The Girl Who Kicked the Hornet’s Nest
I don’t look forward to many movies. I go to them and either enjoy them or not, but rarely do I anticipate them with eagerness. I was looking forward to this one, and it didn’t let me down.
This is the final installment of Stieg Larsson’s Millennium Trilogy (The Girl with the Dragon Tattoo, and The Girl Who Played With Fire were the first two), all of which were published after his untimely death and all of which have been made into movies which have been released this year.
Brilliantly directed by Daniel Alfredson, Ulf Ryberg’s screenplay follows the book with some exceptions, none of which substantially affect the enjoyment of the film. What really added to this film is the score by Jacob Groth, who composed the scores for all three of the films. This one needed exceptional music, however, because it has less action and more talk than the other two due to the fact that the protagonist, Lisbeth Salander (Noomi Rapace), is either in the hospital or in jail and refusing to speak for most of the film.
This film brings to an end Lisbeth’s tortured relationship with her evil father, but that leads to further complications, and brings to a head the long conspiracy to silence her, all of which were established in the first two films and books. Despite the lack of an abundance of physical action, the tension mounts throughout.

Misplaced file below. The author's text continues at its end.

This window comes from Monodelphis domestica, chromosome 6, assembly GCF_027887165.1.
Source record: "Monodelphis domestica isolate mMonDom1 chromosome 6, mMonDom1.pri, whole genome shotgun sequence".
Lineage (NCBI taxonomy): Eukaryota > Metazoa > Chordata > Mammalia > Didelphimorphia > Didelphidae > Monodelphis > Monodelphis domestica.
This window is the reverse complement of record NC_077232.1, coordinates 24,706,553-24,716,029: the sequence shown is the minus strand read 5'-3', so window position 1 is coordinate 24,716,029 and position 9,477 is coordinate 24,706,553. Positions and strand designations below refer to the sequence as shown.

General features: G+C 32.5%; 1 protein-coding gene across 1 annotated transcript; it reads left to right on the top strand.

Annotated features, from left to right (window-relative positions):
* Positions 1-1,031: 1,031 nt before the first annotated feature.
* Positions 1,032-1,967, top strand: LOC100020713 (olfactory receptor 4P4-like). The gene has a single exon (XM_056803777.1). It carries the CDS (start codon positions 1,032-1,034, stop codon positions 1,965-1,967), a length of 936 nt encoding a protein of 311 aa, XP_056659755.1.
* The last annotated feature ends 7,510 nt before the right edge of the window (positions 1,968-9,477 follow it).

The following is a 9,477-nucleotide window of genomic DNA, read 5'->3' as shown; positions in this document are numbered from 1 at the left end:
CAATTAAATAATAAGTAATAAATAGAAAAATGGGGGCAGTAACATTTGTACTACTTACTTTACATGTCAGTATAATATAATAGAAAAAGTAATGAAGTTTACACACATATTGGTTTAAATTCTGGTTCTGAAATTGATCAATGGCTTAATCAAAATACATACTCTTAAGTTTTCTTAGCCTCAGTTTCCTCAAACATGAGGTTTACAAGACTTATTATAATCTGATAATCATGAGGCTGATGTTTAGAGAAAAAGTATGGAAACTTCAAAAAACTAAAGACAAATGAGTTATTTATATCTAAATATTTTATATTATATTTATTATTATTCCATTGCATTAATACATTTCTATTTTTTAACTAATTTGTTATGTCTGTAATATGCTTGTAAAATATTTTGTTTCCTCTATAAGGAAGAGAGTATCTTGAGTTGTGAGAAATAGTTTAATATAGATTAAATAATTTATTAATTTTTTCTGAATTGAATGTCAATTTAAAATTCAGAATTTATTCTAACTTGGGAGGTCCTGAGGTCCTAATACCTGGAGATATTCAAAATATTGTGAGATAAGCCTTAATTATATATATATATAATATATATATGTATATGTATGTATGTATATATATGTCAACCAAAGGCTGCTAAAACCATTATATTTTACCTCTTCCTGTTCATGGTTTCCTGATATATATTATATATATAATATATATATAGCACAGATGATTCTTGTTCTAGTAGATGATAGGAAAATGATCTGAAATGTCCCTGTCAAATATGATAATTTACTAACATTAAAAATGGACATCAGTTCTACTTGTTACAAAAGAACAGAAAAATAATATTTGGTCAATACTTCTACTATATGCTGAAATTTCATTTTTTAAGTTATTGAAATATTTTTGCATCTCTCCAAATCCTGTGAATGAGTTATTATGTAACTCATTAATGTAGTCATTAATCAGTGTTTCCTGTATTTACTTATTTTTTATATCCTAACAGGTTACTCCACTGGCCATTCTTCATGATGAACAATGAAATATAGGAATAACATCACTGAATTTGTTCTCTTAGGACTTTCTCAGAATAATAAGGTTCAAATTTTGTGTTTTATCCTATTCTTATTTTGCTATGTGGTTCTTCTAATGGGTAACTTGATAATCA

Rapace is certainly in line for an Oscar nomination for her performances in these three films, but that’s not to take away from the performances from the rest of the cast, especially Michael Nyqvist as Mikael Blomkvist and Annika Hallin as Mikael’s sister and Lisbeth’s lawyer, Annika Giannini.
I understand that there are American versions in the pipeline and that Daniel Craig, who wants to play James Bond as a bisexual, is slated to be Mikael. In this film, Nyqvist plays Mikael as a real man with none of Craig’s amorphous sexual characteristics. Rooney Mara, cast to play Lisbeth in the American version, faces enormous obstacles after Rapace’s exceptional performances, like someone playing Rhett Butler after Clark Gable defined the role.
Unfortunately, the subtitles are not nearly up to the quality of the film, often blending in with the background to become illegible. Near the end of the film one of the characters is receiving threatening emails. When the email is flashed on the screen it is on white paper and the subtitles are also in white with a white background. Disappearing ink that has already disappeared would be easier to read. I never did learn what the email said.
Finally, it is essential that the viewer be familiar with the first two books, either through reading the books or seeing the films. There is just too much that came before to watch this without knowing the history of the characters. As the conclusion of the trilogy, one watching this de novo will likely be at sea. In Swedish.